Home » Covid-19: Mauritius received first doses of vaccine while only 60 million doses administered worldwide

Covid-19: Mauritius received first doses of vaccine while only 60 million doses administered worldwide


Mauritius received 100,000 Covid-19 vaccines from India. This aid from India, will help vaccinate 50,000 Mauritians, since it needs to be injected in two doses. While Mauritius will now start its vaccination roll-out, only 60 millions doses have been administered worldwide.

Mauritius’ first batch of vaccines arrived from India on Friday, 22nd January 2021. This first batch contained 100,000 vaccines for 50,000 Mauritians to be inoculated, since this vaccine needs to be injected in two doses. Produced by the Serum Institute of India, these covid-19 vaccines are given to Mauritius as donation from the Indian government. 

India is, thus, rolling out its “vaccine diplomacy” and has dispatched vaccines to its neighboring countries as well. The Mauritian Prime Minister, Pravind Jugnauth, and other members of the government as well as the High Commissioner of India, Kottapally Nandini Singla were present at the Plaisance Airport to receive the first batch of vaccine. 

In her statement, the High Commissioner of India, Kottapally Nandini Singla, called it another momentous day in the glorious relationship between India and Mauritius. “With the arrival of the vaccines we add another great chapter in this special historic, time-tested ties that bind our two countries so closely,” she added.

She further added that Mauritius is one of the 7 priority partner countries to whom India is gifting vaccines in the first phase. “I believe there can be no more solid testimony to this special affection and importance that India attaches to Mauritius than this evidence today,” she said.

“We warmly applaud India for leading by example, and Prime Minister, Narendra Modi for donating doses of covid-19 vaccines to countries with which India has friendly relations. We feel highly privileged that Mauritius is one of them,” said Mauritian Prime Minister..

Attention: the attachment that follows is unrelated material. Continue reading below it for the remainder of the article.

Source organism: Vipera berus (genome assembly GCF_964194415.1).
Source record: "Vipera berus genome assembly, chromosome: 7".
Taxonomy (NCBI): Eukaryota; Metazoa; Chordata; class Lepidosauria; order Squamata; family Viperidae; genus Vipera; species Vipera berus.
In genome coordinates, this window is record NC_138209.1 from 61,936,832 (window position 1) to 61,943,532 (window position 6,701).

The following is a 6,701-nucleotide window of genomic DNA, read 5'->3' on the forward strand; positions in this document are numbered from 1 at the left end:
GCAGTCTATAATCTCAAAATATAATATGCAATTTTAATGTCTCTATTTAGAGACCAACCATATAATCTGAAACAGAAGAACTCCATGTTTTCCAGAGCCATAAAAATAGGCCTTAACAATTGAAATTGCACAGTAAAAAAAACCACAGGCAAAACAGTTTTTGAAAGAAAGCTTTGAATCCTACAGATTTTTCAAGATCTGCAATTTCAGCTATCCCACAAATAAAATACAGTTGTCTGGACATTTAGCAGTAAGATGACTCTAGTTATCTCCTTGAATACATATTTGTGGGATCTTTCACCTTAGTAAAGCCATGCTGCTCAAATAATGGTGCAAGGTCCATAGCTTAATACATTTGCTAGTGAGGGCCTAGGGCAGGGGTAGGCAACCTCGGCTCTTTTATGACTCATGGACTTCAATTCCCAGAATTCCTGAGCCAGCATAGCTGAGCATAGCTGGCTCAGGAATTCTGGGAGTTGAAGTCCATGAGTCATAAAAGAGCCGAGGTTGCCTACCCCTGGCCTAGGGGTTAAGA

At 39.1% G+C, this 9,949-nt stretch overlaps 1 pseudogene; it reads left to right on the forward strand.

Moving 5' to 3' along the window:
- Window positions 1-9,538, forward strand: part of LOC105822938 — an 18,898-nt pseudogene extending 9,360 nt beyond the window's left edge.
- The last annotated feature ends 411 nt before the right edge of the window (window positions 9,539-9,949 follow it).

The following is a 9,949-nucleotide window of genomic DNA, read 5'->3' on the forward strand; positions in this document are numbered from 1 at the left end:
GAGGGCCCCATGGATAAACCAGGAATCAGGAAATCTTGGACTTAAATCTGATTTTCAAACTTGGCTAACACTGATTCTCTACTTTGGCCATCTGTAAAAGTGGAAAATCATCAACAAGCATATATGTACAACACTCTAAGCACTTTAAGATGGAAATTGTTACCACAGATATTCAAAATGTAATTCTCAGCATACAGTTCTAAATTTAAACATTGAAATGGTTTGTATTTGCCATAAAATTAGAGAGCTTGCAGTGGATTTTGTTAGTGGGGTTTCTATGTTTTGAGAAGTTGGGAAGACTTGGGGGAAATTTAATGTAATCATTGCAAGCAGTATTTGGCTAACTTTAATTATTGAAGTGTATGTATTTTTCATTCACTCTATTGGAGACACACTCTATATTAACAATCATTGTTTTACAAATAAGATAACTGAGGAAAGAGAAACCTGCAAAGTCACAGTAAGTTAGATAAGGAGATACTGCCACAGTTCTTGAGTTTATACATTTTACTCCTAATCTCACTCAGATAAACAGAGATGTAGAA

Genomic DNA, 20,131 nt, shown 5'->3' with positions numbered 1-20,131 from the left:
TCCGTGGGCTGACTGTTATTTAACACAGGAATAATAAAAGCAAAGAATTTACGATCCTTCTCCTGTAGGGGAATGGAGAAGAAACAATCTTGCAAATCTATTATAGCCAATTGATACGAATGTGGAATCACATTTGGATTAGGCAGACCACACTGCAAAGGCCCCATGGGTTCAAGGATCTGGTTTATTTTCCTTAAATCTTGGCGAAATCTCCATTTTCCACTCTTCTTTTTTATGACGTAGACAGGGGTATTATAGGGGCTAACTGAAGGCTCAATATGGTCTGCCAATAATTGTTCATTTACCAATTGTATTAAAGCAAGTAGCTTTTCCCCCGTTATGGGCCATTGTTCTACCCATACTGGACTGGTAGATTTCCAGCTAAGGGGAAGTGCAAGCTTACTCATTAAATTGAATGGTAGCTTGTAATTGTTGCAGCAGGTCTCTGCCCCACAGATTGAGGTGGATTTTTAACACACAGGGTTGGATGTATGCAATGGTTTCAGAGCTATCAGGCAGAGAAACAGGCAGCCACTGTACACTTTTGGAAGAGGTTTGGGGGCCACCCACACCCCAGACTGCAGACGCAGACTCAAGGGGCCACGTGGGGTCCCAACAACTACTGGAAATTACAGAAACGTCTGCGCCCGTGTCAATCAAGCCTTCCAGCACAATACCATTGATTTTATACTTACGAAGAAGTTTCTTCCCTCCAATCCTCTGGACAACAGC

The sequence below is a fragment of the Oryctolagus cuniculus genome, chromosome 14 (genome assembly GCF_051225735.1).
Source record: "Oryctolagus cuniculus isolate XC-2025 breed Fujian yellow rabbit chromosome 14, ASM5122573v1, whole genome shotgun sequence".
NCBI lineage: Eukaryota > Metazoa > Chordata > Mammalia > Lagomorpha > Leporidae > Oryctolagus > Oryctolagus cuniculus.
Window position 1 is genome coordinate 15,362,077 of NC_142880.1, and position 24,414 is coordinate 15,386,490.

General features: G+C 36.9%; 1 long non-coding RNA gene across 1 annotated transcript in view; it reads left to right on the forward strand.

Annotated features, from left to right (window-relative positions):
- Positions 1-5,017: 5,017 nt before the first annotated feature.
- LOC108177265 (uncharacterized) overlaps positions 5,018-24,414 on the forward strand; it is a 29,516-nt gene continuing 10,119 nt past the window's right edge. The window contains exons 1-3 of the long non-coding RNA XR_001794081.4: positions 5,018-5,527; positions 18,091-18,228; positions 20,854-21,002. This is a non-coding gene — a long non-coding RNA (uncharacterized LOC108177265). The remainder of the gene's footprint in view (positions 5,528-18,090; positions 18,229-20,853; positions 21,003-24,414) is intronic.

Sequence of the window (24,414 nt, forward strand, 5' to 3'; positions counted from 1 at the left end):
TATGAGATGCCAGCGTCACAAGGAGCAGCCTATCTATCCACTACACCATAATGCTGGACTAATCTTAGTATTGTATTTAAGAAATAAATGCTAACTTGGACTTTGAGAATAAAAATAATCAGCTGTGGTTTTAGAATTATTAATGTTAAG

The vaccine which is called Covishield in India is actually the Oxford AstraZeneca vaccine which is being manufactured locally in India by the Serum Institute of India, the world’s largest vaccine manufacturer. The company is said to be producing more than  50 million doses a month. The Covishield is made from a weakened version of a common cold virus, which is known as an adenovirus, from chimpanzees. When injected the vaccine triggers the immune system to start making antibodies and prepares it to attack any coronavirus infection. 

The vaccine comes in two doses, it is given between four and twelve weeks apart. It can be stored at temperatures of 2°C to 8°C, which is about the same as a domestic refrigerator. Given that its temperature does not need to drop to lower than that, it makes it easier to be stored and delivered. Thus an advantage compared to the Pfizer-BioNTech vaccine which requires to be stored at -70°C and can only be moved a limited number of times. 

As for its effectiveness, clinical trials showed the Oxford AstraZeneca vaccine to be 62-90% effective. The Indian manufacturers of the vaccine, the Serum Institute, claim that Covishield is “highly effective” and supported by Brazil and United Kingdom phase III trial results. Clinical trials are a three-phase method of evaluating whether the vaccine causes healthy immune responses and whether any unacceptable side effects are triggered by it.

The other batch of vaccine will be provided by the Covax Facility and would cater to 20% of the Mauritian population. Which vaccine will be provided is not yet announced. What is known so far is that there will be a basket of vaccines provided to Mauritius. That basket may contain vaccines from different pharmaceutical companies. The timeframe of the arrival of those vaccines is yet to be released. 

Mauritian Prime Minister, in his statement upon receipt of the first batch of vaccines, highlighted that the government has engaged with the major pharmaceutical manufacturers including Pfizer-BioNTech, Moderna, Gamaleya institute, and AstraZeneca. The government is further making arrangements with the African Union for the procurement of around 260,000 doses of vaccines.

The priority of the vaccines has been said to be dedicated to front-liners working in hospitals, treatment centers, quarantine centers, and the airport as they are the ones that would be more exposed to the virus.

Which countries are receiving vaccines from India?

Called “Vaccine Maitri”, or Vaccine of Friendship, India initiated that program to come to help its neighboring countries. As part of this program, 150,000 doses of vaccine were sent to Bhutan and 100,000 to the Maldives on the 20th January 2021. Two million doses have been donated to Bangladesh and one million to Nepal. Seychelles and Burma will also benefit from this assistance.